igraph-help
[Top][All Lists]

Re: [igraph] two-mode network in igraph

 From: Simone Gabbriellini Subject: Re: [igraph] two-mode network in igraph Date: Fri, 24 Sep 2010 15:39:36 +0200

```done, it works poerfectly, thanks a lot!

simone

Il giorno 24/set/2010, alle ore 15.31, Gábor Csárdi ha scritto:

> On Fri, Sep 24, 2010 at 3:28 PM, Simone Gabbriellini
>> Tamas,
>>
>> this is a much more simpler way! thanks a lot!
>>
>> and all I have to do is something like:
>>
>
> Use 'grepl' instead of 'grep', that returns a logical vector and you
> don't even need the 'ifelse'.
>
> G.
>
>> to set the type attribute... I know that code doesn't work, still have to
>> find a way, but I got the point
>>
>> thanks,
>> simone
>>
>> Il giorno 24/set/2010, alle ore 14.38, Tamas Nepusz ha scritto:
>>
>>>> do I have to put in the type vector one element of the first kind, one of
>>>> the second kind, one of the first... etc???
>>> Nope. The type vector must have N elements if you have N vertices, and the
>>> i-th element must be 0 if vertex i is of the first type, or 1 if vertex i
>>> is of the second type.
>>>
>>>> is there no way to let igraph knows about the actual names of the vertex?
>>> You can use vertex attributes, but only after you have created the graph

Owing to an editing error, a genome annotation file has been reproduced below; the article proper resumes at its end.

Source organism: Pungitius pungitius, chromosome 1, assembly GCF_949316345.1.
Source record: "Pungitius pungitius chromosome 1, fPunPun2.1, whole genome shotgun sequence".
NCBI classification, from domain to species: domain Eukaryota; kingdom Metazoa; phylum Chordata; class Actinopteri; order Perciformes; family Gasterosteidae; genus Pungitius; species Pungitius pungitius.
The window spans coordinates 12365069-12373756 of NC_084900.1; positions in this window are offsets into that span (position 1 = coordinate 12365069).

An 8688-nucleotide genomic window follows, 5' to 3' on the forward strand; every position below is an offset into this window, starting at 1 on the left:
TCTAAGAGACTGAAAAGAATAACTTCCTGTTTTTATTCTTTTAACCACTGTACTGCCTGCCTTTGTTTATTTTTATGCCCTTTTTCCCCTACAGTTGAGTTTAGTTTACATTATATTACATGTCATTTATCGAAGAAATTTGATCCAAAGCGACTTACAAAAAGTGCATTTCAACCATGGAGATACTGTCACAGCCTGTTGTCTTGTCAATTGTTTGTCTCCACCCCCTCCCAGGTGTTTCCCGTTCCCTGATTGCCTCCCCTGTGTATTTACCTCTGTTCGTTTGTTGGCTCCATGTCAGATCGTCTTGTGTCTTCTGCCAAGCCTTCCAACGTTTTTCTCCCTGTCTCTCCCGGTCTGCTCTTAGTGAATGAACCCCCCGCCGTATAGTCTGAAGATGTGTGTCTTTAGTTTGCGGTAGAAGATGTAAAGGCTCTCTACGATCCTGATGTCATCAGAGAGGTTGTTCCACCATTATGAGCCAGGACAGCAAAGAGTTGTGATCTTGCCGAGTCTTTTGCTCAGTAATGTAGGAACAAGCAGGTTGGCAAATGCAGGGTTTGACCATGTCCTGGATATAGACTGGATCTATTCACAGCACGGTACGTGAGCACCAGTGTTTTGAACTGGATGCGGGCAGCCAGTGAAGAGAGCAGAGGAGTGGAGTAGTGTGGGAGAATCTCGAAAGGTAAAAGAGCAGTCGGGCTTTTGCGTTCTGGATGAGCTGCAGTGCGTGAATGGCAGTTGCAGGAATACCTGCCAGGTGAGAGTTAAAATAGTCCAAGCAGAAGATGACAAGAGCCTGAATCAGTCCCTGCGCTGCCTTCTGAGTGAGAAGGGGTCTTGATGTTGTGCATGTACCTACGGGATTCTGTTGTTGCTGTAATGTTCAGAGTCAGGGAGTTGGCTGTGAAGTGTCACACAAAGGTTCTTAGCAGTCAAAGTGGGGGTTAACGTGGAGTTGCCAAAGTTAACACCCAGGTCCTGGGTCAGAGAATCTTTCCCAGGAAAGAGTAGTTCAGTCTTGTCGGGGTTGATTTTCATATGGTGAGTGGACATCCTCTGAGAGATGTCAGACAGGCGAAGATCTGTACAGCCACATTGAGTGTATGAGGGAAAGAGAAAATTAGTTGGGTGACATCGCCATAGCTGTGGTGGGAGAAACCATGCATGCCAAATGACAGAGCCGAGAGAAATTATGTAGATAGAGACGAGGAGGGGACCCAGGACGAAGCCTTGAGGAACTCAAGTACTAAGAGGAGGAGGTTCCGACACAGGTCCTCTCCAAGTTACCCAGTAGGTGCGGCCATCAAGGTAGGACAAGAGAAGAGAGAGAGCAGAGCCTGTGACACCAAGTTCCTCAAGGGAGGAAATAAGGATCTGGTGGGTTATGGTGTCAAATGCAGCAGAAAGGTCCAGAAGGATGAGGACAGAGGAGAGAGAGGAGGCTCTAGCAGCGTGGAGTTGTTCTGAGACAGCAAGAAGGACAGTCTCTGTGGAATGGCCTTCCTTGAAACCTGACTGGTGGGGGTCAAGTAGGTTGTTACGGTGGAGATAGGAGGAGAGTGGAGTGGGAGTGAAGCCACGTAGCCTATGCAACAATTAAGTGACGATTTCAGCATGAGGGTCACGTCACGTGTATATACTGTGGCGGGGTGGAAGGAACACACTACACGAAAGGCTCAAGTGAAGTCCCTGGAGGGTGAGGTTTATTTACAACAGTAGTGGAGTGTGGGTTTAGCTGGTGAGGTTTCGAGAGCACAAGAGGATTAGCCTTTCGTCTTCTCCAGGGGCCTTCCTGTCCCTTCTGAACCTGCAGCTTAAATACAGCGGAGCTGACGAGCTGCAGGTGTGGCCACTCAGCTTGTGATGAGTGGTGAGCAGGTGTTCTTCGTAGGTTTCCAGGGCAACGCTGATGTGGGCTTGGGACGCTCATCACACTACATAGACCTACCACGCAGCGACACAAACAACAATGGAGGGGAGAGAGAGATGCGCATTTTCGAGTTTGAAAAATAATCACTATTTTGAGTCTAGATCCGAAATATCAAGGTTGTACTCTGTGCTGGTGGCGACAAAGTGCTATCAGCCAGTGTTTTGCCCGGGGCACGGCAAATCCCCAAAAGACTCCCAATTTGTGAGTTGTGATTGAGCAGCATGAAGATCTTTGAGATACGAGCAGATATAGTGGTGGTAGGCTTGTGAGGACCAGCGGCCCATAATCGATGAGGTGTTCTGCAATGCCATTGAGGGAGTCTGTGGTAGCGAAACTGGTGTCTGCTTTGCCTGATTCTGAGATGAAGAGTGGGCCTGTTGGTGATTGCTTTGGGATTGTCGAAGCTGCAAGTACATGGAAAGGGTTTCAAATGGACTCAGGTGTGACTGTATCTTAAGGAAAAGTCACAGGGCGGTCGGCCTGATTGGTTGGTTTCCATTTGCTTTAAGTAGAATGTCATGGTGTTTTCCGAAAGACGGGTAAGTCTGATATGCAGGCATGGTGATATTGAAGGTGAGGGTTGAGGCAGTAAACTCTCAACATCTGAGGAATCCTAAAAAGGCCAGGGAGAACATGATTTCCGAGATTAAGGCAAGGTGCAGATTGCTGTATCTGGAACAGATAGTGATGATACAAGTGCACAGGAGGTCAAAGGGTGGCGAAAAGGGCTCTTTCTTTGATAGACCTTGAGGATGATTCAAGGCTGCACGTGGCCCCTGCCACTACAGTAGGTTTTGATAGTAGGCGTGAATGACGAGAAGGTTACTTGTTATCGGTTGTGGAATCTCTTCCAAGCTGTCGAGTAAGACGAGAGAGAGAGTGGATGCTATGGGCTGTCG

>>> with numeric vertex IDs. igraph does not allow arbitrary objects or strings
>>> as vertex identifiers, only numbers.
>>>
>>> On the other hand, note that bipartite graphs are not special in any way in
>>> igraph, so you can create a "regular" graph first using any other methods
>>> (e.g., read from an NCOL file that allows vertex names, or use
>>> graph.formula). The only distinguishing feature for bipartite and
>>> non-bipartite graphs is the "type" vertex attribute, but you can assign
>>> that later!
>>>
>>> For instance, suppose this is your original graph:
>>>
>>>
>>> Load this as an NCOL file, then go through the vertex names and create a
>>> 0-1 type vector using the names (e.g., if the name starts with "author",
>>> then it is of type 0, if the name starts with "thread", then it is of type
>>> 1). Finally, assign the type vector to the "type" attribute (V(g)\$type <-
>>>
>>> --
>>> Tamas
>>>
>>>
>>> _______________________________________________
>>> igraph-help mailing list
>>> http://lists.nongnu.org/mailman/listinfo/igraph-help
>>
>>
>> _______________________________________________
>> igraph-help mailing list
>> http://lists.nongnu.org/mailman/listinfo/igraph-help
>>
>
>
>
> --
> Gabor Csardi <address@hidden>     UNIL DGM
>
> _______________________________________________
> igraph-help mailing list